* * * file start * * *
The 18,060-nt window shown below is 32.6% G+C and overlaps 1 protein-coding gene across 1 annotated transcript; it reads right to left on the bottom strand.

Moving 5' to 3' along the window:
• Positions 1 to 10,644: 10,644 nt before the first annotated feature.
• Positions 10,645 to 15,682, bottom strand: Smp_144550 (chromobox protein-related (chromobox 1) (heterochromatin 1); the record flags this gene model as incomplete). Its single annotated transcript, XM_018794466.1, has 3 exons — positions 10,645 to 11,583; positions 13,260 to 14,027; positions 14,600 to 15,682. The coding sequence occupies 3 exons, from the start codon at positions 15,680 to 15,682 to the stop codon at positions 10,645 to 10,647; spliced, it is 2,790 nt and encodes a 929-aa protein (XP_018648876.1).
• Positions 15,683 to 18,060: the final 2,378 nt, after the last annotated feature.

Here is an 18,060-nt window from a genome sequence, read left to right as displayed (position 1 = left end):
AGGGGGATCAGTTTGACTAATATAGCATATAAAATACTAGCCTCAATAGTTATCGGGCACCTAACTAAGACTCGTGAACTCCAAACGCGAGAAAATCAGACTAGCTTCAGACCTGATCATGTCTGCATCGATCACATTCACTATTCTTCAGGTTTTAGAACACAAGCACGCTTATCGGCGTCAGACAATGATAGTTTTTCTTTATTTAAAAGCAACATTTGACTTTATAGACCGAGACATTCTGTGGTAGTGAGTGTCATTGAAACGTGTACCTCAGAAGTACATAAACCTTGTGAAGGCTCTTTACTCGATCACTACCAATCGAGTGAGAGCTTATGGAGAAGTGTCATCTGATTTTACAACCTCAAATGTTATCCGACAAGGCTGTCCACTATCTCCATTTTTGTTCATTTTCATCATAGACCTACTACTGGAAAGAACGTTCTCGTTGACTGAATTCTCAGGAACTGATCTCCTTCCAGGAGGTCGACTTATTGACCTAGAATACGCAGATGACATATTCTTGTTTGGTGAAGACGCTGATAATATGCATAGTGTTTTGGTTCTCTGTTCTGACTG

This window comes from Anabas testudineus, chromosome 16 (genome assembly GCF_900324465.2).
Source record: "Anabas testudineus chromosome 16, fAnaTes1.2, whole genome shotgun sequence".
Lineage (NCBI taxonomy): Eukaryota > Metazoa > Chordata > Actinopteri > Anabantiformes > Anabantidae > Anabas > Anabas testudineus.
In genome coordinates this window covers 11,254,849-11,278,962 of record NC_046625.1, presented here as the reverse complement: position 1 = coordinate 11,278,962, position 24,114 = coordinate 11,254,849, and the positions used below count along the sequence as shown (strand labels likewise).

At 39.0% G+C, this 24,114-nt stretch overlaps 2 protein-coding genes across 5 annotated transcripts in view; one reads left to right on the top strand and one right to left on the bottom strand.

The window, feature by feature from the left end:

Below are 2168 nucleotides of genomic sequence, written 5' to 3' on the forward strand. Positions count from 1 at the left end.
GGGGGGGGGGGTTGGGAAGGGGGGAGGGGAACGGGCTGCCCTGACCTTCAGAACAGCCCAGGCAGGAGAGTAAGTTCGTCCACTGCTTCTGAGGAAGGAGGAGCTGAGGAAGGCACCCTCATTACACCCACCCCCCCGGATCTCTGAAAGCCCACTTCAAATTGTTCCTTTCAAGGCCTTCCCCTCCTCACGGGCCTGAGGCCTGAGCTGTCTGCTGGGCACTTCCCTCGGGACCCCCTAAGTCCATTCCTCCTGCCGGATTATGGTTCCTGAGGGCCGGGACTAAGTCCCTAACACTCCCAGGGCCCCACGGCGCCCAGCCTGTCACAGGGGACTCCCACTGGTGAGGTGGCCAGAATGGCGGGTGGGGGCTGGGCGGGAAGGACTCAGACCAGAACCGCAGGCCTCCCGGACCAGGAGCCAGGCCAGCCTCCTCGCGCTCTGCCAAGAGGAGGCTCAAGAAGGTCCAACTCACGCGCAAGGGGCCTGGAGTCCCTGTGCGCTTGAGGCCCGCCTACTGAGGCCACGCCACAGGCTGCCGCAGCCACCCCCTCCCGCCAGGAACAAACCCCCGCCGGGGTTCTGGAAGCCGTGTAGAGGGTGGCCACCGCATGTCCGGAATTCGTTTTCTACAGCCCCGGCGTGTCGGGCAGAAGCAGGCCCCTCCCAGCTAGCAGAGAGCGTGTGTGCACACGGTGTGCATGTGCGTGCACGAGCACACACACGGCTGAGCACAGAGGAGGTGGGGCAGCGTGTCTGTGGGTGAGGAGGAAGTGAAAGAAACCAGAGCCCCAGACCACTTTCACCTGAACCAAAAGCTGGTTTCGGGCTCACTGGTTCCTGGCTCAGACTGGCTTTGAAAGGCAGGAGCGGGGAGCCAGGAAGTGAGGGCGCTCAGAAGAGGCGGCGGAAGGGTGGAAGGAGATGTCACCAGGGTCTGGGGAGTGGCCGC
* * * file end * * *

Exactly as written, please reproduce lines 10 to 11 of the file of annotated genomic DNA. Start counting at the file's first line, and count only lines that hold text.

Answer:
Lineage (NCBI taxonomy): Eukaryota > Metazoa > Chordata > Actinopteri > Anabantiformes > Anabantidae > Anabas > Anabas testudineus.
In genome coordinates this window covers 11,254,849-11,278,962 of record NC_046625.1, presented here as the reverse complement: position 1 = coordinate 11,278,962, position 24,114 = coordinate 11,254,849, and the positions used below count along the sequence as shown (strand labels likewise).